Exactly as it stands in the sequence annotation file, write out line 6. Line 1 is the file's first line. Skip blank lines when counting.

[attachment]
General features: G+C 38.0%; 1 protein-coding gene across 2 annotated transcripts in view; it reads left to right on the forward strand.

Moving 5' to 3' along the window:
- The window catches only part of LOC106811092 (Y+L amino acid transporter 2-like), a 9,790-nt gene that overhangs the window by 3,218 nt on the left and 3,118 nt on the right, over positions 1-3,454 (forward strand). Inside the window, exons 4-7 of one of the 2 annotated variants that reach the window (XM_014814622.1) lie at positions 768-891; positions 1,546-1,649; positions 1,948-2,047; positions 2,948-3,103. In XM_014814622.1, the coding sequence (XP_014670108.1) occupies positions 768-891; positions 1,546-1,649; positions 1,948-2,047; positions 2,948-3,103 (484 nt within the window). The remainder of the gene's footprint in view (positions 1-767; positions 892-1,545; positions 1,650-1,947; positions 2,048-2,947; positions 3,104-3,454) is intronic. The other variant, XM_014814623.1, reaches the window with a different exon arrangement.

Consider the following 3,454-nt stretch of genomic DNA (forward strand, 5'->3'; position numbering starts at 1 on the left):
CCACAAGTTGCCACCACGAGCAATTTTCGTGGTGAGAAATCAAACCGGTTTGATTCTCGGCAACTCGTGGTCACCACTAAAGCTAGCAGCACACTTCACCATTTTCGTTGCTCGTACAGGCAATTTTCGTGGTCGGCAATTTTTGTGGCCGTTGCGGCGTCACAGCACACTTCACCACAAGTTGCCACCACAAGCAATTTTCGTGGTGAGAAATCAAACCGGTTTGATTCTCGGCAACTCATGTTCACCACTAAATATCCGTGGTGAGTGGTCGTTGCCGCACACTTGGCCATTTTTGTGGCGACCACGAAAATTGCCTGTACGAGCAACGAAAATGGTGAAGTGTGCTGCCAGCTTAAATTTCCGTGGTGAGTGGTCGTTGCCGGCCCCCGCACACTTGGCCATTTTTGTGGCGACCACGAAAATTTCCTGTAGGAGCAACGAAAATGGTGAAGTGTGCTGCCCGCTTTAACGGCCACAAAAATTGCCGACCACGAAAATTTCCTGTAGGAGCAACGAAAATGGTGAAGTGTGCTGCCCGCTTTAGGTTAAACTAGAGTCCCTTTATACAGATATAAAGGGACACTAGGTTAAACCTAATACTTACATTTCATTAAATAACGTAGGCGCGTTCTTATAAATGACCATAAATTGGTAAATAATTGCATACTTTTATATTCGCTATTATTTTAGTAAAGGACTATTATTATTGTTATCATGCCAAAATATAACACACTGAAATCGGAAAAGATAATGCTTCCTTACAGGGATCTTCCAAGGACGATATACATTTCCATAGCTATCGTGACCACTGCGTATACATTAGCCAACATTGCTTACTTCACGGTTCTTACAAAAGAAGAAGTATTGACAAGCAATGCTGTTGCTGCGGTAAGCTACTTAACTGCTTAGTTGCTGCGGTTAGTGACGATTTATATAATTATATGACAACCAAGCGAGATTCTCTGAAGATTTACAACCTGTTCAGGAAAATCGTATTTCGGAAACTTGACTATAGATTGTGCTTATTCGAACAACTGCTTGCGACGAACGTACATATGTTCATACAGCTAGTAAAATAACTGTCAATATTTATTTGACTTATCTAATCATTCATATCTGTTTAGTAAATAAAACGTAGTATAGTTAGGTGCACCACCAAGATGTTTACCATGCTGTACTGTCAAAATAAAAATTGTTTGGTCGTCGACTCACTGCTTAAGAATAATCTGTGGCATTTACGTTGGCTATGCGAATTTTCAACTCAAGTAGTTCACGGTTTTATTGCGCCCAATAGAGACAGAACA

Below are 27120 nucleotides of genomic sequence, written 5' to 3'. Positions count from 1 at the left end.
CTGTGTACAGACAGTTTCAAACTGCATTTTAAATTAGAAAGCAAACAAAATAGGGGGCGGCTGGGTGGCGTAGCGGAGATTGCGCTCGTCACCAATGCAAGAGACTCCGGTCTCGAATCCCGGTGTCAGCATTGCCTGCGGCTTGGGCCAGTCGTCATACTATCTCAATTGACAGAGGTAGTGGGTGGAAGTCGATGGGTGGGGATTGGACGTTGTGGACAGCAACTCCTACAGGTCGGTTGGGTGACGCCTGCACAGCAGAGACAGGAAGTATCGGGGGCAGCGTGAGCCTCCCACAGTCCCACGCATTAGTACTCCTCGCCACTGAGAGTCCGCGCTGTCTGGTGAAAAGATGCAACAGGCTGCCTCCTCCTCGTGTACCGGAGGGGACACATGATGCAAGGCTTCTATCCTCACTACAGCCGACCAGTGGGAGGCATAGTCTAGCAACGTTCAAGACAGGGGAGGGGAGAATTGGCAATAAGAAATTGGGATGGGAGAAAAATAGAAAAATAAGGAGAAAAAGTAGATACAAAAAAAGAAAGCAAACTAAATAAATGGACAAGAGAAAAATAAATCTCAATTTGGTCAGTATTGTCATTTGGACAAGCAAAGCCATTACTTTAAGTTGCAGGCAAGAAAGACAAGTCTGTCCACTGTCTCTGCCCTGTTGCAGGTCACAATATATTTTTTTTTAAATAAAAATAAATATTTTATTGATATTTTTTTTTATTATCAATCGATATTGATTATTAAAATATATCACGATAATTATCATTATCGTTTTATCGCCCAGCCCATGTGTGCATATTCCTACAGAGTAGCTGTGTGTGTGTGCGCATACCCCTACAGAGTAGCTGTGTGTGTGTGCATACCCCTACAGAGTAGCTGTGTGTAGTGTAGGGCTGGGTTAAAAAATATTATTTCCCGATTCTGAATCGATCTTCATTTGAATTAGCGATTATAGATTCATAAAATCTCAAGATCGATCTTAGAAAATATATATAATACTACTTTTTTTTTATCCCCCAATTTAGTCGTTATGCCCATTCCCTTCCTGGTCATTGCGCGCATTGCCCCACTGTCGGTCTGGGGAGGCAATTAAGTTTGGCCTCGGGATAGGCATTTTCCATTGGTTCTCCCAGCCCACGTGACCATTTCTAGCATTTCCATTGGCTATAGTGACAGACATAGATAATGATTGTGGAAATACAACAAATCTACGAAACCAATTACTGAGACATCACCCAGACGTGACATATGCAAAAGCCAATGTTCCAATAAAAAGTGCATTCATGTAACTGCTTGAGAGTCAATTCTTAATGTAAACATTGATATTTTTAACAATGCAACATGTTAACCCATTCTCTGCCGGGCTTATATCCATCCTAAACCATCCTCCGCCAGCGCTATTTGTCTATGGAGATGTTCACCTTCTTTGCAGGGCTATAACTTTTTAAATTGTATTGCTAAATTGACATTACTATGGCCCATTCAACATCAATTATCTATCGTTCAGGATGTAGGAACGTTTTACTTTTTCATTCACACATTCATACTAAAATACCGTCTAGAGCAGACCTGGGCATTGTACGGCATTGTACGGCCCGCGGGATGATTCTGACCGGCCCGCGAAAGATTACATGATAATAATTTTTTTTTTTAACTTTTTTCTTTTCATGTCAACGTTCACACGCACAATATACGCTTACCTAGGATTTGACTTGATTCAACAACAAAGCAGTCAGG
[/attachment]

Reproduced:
Below are 27120 nucleotides of genomic sequence, written 5' to 3'. Positions count from 1 at the left end.